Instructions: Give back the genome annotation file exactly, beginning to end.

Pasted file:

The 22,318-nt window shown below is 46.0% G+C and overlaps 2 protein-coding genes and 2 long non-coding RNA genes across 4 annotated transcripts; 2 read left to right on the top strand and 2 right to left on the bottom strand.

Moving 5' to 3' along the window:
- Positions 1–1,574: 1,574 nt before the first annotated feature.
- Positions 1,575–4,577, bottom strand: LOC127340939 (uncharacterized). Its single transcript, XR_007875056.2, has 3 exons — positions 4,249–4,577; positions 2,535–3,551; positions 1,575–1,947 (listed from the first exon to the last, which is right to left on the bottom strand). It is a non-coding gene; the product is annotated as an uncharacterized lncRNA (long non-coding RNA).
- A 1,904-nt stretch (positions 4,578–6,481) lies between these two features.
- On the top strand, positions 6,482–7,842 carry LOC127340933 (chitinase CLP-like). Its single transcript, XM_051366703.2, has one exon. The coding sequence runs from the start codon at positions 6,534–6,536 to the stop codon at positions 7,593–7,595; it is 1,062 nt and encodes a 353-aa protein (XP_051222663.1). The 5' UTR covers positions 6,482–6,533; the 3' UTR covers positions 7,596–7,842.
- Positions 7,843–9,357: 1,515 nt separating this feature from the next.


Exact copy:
The 22,318-nt window shown below is 46.0% G+C and overlaps 2 protein-coding genes and 2 long non-coding RNA genes across 4 annotated transcripts; 2 read left to right on the top strand and 2 right to left on the bottom strand.

Moving 5' to 3' along the window:
- Positions 1–1,574: 1,574 nt before the first annotated feature.
- Positions 1,575–4,577, bottom strand: LOC127340939 (uncharacterized). Its single transcript, XR_007875056.2, has 3 exons — positions 4,249–4,577; positions 2,535–3,551; positions 1,575–1,947 (listed from the first exon to the last, which is right to left on the bottom strand). It is a non-coding gene; the product is annotated as an uncharacterized lncRNA (long non-coding RNA).
- A 1,904-nt stretch (positions 4,578–6,481) lies between these two features.
- On the top strand, positions 6,482–7,842 carry LOC127340933 (chitinase CLP-like). Its single transcript, XM_051366703.2, has one exon. The coding sequence runs from the start codon at positions 6,534–6,536 to the stop codon at positions 7,593–7,595; it is 1,062 nt and encodes a 353-aa protein (XP_051222663.1). The 5' UTR covers positions 6,482–6,533; the 3' UTR covers positions 7,596–7,842.
- Positions 7,843–9,357: 1,515 nt separating this feature from the next.